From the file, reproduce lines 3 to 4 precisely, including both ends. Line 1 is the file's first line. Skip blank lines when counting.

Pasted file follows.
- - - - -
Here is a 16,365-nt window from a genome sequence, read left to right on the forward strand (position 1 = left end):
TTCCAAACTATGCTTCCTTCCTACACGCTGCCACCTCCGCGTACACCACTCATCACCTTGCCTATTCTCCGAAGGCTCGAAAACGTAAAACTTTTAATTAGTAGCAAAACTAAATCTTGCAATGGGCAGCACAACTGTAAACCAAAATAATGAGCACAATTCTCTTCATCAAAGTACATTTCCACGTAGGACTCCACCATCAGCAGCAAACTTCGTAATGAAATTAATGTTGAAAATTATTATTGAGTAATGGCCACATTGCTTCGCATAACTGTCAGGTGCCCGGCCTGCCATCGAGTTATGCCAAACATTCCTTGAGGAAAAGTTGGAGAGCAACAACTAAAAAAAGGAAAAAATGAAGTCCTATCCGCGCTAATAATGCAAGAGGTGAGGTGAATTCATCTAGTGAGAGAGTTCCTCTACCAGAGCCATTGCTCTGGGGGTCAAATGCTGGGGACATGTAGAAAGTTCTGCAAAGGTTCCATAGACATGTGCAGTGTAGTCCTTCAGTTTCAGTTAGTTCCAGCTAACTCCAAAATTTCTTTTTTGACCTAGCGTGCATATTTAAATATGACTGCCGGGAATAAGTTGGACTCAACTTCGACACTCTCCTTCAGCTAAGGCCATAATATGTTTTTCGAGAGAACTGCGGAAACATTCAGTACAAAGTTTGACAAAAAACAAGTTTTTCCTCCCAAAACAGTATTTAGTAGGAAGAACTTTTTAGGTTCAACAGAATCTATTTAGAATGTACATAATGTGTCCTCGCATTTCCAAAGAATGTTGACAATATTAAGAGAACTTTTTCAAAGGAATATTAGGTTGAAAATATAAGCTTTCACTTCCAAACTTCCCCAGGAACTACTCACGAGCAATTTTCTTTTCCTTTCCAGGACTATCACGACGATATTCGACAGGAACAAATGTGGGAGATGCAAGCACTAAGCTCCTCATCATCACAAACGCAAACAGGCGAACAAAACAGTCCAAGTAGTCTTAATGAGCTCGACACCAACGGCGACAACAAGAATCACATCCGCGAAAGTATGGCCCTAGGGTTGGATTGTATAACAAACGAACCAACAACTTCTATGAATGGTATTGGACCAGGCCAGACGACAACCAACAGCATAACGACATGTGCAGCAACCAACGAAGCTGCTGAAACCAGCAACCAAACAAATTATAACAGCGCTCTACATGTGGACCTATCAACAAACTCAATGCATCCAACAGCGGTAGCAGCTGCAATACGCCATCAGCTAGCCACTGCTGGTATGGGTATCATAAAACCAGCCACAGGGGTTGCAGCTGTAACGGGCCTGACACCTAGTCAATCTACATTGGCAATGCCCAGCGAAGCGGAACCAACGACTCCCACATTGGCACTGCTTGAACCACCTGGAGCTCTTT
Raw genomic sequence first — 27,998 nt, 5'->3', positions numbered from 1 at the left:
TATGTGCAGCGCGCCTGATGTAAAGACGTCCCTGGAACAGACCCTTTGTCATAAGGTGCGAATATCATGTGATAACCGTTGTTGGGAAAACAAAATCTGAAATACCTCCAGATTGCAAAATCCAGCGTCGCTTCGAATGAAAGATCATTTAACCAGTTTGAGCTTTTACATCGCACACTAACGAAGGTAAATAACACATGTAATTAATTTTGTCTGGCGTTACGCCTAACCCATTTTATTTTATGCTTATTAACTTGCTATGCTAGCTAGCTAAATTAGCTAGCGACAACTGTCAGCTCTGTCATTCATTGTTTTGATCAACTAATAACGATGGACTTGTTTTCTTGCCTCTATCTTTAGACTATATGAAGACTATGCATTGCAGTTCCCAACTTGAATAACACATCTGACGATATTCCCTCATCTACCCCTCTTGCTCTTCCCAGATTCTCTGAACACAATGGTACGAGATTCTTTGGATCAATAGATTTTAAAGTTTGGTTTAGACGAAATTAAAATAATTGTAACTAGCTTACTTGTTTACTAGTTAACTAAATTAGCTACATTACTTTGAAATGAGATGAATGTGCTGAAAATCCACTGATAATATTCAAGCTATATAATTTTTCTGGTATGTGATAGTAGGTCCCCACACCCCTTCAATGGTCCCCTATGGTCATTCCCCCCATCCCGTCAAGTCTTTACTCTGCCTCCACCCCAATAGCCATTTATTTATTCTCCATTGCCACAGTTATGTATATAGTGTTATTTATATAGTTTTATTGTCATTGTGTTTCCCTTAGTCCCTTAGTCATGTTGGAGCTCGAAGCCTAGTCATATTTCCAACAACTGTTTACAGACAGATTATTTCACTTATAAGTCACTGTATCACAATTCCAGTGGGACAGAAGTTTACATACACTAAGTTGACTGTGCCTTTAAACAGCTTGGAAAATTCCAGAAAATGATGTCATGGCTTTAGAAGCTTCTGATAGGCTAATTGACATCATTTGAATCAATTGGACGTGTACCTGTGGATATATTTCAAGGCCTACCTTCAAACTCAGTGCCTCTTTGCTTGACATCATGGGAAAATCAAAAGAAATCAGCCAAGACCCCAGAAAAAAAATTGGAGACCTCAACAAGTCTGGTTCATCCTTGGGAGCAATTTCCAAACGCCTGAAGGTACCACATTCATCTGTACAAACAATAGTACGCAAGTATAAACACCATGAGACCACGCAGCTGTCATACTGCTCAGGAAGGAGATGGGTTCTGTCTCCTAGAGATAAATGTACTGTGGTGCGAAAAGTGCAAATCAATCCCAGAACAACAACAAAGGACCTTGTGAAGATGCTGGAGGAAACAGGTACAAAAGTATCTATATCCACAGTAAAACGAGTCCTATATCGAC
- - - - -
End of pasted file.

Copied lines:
Raw genomic sequence first — 27,998 nt, 5'->3', positions numbered from 1 at the left:
TATGTGCAGCGCGCCTGATGTAAAGACGTCCCTGGAACAGACCCTTTGTCATAAGGTGCGAATATCATGTGATAACCGTTGTTGGGAAAACAAAATCTGAAATACCTCCAGATTGCAAAATCCAGCGTCGCTTCGAATGAAAGATCATTTAACCAGTTTGAGCTTTTACATCGCACACTAACGAAGGTAAATAACACATGTAATTAATTTTGTCTGGCGTTACGCCTAACCCATTTTATTTTATGCTTATTAACTTGCTATGCTAGCTAGCTAAATTAGCTAGCGACAACTGTCAGCTCTGTCATTCATTGTTTTGATCAACTAATAACGATGGACTTGTTTTCTTGCCTCTATCTTTAGACTATATGAAGACTATGCATTGCAGTTCCCAACTTGAATAACACATCTGACGATATTCCCTCATCTACCCCTCTTGCTCTTCCCAGATTCTCTGAACACAATGGTACGAGATTCTTTGGATCAATAGATTTTAAAGTTTGGTTTAGACGAAATTAAAATAATTGTAACTAGCTTACTTGTTTACTAGTTAACTAAATTAGCTACATTACTTTGAAATGAGATGAATGTGCTGAAAATCCACTGATAATATTCAAGCTATATAATTTTTCTGGTATGTGATAGTAGGTCCCCACACCCCTTCAATGGTCCCCTATGGTCATTCCCCCCATCCCGTCAAGTCTTTACTCTGCCTCCACCCCAATAGCCATTTATTTATTCTCCATTGCCACAGTTATGTATATAGTGTTATTTATATAGTTTTATTGTCATTGTGTTTCCCTTAGTCCCTTAGTCATGTTGGAGCTCGAAGCCTAGTCATATTTCCAACAACTGTTTACAGACAGATTATTTCACTTATAAGTCACTGTATCACAATTCCAGTGGGACAGAAGTTTACATACACTAAGTTGACTGTGCCTTTAAACAGCTTGGAAAATTCCAGAAAATGATGTCATGGCTTTAGAAGCTTCTGATAGGCTAATTGACATCATTTGAATCAATTGGACGTGTACCTGTGGATATATTTCAAGGCCTACCTTCAAACTCAGTGCCTCTTTGCTTGACATCATGGGAAAATCAAAAGAAATCAGCCAAGACCCCAGAAAAAAAATTGGAGACCTCAACAAGTCTGGTTCATCCTTGGGAGCAATTTCCAAACGCCTGAAGGTACCACATTCATCTGTACAAACAATAGTACGCAAGTATAAACACCATGAGACCACGCAGCTGTCATACTGCTCAGGAAGGAGATGGGTTCTGTCTCCTAGAGATAAATGTACTGTGGTGCGAAAAGTGCAAATCAATCCCAGAACAACAACAAAGGACCTTGTGAAGATGCTGGAGGAAACAGGTACAAAAGTATCTATATCCACAGTAAAACGAGTCCTATATCGAC